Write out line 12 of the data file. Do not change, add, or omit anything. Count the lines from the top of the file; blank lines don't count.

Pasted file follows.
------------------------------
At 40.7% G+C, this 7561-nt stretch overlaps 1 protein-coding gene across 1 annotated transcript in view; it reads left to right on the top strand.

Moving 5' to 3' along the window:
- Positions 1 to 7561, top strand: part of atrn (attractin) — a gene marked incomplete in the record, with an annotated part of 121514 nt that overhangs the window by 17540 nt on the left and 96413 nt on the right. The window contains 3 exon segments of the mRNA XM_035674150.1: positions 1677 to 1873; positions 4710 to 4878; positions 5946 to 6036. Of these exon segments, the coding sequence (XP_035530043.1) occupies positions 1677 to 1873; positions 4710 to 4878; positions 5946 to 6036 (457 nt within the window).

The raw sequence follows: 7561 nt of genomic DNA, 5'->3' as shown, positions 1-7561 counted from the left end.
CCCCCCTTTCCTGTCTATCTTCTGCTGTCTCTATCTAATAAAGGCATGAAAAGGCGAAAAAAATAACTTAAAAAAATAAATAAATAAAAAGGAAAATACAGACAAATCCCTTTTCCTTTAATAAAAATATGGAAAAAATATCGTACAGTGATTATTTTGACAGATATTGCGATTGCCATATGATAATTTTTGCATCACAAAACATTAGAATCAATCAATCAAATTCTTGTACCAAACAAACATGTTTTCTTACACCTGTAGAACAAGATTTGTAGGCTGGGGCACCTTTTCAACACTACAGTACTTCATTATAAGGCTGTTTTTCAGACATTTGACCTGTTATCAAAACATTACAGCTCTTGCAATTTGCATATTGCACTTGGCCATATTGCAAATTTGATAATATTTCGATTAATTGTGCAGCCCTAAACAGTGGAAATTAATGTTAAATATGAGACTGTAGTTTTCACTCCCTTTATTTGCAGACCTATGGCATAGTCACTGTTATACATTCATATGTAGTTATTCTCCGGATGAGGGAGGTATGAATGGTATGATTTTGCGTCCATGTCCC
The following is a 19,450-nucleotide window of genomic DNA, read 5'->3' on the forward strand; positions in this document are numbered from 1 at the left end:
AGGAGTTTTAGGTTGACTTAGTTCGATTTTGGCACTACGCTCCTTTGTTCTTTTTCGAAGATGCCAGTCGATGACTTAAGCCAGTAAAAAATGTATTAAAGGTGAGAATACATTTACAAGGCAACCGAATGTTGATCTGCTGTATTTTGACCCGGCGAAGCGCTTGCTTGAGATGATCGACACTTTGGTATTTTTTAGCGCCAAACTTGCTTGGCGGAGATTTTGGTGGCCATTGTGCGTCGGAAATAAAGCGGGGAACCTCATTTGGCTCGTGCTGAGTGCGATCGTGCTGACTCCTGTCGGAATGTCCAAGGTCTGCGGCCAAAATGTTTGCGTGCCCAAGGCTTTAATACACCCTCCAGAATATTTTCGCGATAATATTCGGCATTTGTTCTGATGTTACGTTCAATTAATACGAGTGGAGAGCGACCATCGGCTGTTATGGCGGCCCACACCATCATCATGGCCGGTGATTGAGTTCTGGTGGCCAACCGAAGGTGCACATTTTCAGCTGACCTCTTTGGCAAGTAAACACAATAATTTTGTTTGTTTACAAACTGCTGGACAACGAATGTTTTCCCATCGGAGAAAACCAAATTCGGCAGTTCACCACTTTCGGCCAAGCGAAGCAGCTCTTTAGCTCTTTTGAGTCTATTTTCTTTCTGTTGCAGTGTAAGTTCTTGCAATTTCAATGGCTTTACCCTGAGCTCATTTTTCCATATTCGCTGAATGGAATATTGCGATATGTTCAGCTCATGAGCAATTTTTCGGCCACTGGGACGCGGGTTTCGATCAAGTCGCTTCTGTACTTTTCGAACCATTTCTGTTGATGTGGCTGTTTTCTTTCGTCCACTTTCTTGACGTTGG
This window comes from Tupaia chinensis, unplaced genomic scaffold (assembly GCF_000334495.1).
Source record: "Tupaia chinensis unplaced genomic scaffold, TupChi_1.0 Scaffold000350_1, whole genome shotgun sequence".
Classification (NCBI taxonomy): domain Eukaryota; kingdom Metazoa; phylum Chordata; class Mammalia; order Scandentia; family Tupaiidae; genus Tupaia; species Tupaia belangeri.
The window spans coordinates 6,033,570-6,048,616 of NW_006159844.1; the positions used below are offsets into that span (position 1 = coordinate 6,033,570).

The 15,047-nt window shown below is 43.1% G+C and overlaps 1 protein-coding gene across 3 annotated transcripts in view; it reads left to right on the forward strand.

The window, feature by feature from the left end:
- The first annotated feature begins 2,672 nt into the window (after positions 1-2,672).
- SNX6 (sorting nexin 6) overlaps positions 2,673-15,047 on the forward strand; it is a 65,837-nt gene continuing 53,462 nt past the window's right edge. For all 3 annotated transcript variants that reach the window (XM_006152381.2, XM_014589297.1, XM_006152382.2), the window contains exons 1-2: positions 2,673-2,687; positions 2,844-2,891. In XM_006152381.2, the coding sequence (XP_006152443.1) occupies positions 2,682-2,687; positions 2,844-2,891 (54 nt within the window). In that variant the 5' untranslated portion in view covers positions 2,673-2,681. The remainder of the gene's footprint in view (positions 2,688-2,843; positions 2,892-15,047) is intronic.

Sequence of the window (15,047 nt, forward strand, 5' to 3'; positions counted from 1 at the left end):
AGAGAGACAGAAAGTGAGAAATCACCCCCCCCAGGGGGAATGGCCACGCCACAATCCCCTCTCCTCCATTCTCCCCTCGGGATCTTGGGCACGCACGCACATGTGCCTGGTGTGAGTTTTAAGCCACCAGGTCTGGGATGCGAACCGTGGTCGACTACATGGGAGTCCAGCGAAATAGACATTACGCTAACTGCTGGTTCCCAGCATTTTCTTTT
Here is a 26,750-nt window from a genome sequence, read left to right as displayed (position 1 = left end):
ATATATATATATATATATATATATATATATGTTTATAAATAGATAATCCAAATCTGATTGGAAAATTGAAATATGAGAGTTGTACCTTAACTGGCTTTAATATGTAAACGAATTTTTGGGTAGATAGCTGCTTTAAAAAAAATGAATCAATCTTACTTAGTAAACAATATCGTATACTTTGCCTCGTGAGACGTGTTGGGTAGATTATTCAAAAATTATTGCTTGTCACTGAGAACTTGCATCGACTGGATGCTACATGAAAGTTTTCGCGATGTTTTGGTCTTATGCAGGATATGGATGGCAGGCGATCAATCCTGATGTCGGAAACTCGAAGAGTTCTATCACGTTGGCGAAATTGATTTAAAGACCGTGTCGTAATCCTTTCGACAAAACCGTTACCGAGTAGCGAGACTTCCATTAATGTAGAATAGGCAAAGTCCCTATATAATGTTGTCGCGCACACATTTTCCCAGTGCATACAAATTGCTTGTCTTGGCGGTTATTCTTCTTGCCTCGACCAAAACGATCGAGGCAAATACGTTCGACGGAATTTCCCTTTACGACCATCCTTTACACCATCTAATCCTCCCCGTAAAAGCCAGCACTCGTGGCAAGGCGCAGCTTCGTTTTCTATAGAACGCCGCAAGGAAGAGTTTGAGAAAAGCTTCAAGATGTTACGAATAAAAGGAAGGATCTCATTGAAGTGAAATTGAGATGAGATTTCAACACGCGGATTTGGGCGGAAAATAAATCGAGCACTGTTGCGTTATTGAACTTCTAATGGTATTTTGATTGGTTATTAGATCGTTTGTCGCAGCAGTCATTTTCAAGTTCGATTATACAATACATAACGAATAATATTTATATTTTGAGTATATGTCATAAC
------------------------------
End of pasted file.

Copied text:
The 15,047-nt window shown below is 43.1% G+C and overlaps 1 protein-coding gene across 3 annotated transcripts in view; it reads left to right on the forward strand.